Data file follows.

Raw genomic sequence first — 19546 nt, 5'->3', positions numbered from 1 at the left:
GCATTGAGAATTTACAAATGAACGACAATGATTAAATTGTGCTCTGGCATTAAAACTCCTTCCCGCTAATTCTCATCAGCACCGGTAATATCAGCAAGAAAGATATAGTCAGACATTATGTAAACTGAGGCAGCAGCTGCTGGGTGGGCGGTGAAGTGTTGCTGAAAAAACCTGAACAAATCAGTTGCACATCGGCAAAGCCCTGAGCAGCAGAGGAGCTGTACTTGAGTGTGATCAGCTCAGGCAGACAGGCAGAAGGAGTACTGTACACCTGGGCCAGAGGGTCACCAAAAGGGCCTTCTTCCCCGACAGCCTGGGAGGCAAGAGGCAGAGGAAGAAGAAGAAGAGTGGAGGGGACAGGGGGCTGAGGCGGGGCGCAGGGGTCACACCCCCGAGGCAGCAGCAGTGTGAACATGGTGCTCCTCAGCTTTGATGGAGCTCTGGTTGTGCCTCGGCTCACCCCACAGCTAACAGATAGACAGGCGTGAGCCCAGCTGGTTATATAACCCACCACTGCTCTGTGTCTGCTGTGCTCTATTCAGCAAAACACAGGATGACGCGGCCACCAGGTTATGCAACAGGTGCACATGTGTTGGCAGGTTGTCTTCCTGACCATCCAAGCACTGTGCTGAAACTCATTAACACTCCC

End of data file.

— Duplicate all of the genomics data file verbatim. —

Raw genomic sequence first — 19546 nt, 5'->3', positions numbered from 1 at the left:
GCATTGAGAATTTACAAATGAACGACAATGATTAAATTGTGCTCTGGCATTAAAACTCCTTCCCGCTAATTCTCATCAGCACCGGTAATATCAGCAAGAAAGATATAGTCAGACATTATGTAAACTGAGGCAGCAGCTGCTGGGTGGGCGGTGAAGTGTTGCTGAAAAAACCTGAACAAATCAGTTGCACATCGGCAAAGCCCTGAGCAGCAGAGGAGCTGTACTTGAGTGTGATCAGCTCAGGCAGACAGGCAGAAGGAGTACTGTACACCTGGGCCAGAGGGTCACCAAAAGGGCCTTCTTCCCCGACAGCCTGGGAGGCAAGAGGCAGAGGAAGAAGAAGAAGAGTGGAGGGGACAGGGGGCTGAGGCGGGGCGCAGGGGTCACACCCCCGAGGCAGCAGCAGTGTGAACATGGTGCTCCTCAGCTTTGATGGAGCTCTGGTTGTGCCTCGGCTCACCCCACAGCTAACAGATAGACAGGCGTGAGCCCAGCTGGTTATATAACCCACCACTGCTCTGTGTCTGCTGTGCTCTATTCAGCAAAACACAGGATGACGCGGCCACCAGGTTATGCAACAGGTGCACATGTGTTGGCAGGTTGTCTTCCTGACCATCCAAGCACTGTGCTGAAACTCATTAACACTCCC